UK manufacturing showed solid growth in October thanks to exchange rates driving up new orders, according to the latest data. But as Ivor Bennett reports, sterling could fall even further than some might want - a new poll forecasting lows of $1.15 when Britain starts formal divorce proceedings from the EU.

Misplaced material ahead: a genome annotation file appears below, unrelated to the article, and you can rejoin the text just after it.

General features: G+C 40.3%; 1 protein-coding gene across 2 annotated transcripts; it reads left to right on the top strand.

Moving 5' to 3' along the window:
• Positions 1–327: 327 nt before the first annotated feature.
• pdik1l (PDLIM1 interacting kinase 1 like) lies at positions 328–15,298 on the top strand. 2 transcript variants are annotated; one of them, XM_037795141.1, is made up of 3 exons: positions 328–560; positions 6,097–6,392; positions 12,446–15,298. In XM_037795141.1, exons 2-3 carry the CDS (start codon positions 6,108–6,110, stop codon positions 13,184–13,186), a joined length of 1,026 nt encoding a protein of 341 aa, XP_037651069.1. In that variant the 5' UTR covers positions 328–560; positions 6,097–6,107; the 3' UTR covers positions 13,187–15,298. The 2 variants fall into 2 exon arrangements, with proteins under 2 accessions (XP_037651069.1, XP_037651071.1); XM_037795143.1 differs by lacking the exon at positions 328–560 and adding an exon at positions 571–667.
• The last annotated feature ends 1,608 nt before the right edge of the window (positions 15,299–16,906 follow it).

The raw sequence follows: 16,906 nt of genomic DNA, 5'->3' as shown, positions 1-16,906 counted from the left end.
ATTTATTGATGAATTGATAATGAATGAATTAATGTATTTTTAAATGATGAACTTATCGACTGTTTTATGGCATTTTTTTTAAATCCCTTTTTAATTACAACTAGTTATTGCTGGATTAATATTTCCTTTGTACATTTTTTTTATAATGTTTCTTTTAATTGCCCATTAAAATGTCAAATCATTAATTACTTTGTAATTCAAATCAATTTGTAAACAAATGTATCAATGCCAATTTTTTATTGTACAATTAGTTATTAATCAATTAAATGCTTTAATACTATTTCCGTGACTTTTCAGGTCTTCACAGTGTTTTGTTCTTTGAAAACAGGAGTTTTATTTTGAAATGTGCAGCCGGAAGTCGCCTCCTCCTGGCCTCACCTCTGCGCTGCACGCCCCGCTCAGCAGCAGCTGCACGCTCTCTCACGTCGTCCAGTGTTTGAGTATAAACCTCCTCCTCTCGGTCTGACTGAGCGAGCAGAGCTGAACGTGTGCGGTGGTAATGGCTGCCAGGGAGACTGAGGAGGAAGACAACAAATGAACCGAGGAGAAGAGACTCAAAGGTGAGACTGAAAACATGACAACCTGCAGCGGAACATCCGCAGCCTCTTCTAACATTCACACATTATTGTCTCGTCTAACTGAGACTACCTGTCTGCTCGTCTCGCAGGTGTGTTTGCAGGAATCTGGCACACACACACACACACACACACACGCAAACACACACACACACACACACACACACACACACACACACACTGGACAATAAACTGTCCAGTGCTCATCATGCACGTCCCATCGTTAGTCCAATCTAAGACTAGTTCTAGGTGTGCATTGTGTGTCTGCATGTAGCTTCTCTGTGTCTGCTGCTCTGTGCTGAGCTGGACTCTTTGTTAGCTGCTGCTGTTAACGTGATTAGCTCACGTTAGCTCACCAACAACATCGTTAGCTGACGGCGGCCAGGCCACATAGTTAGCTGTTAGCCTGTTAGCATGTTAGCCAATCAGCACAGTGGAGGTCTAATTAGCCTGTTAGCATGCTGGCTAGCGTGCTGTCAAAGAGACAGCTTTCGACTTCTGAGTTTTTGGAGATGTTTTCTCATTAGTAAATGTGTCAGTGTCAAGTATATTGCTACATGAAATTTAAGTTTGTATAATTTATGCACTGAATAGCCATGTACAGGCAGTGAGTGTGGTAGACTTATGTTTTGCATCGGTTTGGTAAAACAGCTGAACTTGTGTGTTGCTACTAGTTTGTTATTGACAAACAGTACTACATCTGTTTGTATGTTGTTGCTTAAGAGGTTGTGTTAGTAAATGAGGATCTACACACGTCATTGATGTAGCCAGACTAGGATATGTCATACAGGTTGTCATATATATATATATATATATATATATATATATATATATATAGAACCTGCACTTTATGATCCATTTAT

There's no denying there are bright spots in the UK economy. Manufacturing PMIs for October the latest to enjoy the so-called Brexit bounce. But for many, this is still something to be handled with caution. The boost in exports was down to the drop in sterling, which many believe is only just beginning. SOUNDBITE (English) SIMON FRENCH, CHIEF ECONOMIST, PANMURE GORDON, SAYING: "I think there's a real risk of it overshooting if negotiations are difficult. And I think there is a lot of noises currently ahead of the French and German elections that those two crucial powers in the European Union will play hardball with the UK." The pound has dropped nearly 20 percent against the dollar since Britain voted to leave the EU. A Reuters poll suggests it'll fall a further 5 percent when the official process starts. But that's just a median. Some forecasters suggesting the pound could even reach parity - the first such forecast in over 20 years. SOUNDBITE (English) SIMON FRENCH, CHIEF ECONOMIST, PANMURE GORDON, SAYING: "You're going to have to accept that there may be some downside as you go through arguably for the rest of this decade." While manufacturers have adjusted, services may find it harder. But warnings Brexit will cut the sector's exports by 60 percent may be overblown. SOUNDBITE (English) SIMON FRENCH, CHIEF ECONOMIST, PANMURE GORDON, SAYING: "Some of the marginal decisions on why services are bought from the UK and indeed services some companies locate in the UK may be impacted by Brexit. But there's a much broader factor of reasons why purchasing decisions, location decisions, investment decisions are made than solely access to the single market." Brexit forecasts clearly aren't easy. Just ask Mark Carney. With the economy still stronger than expected, the Bank of England's not expected to launch any stimulus just yet.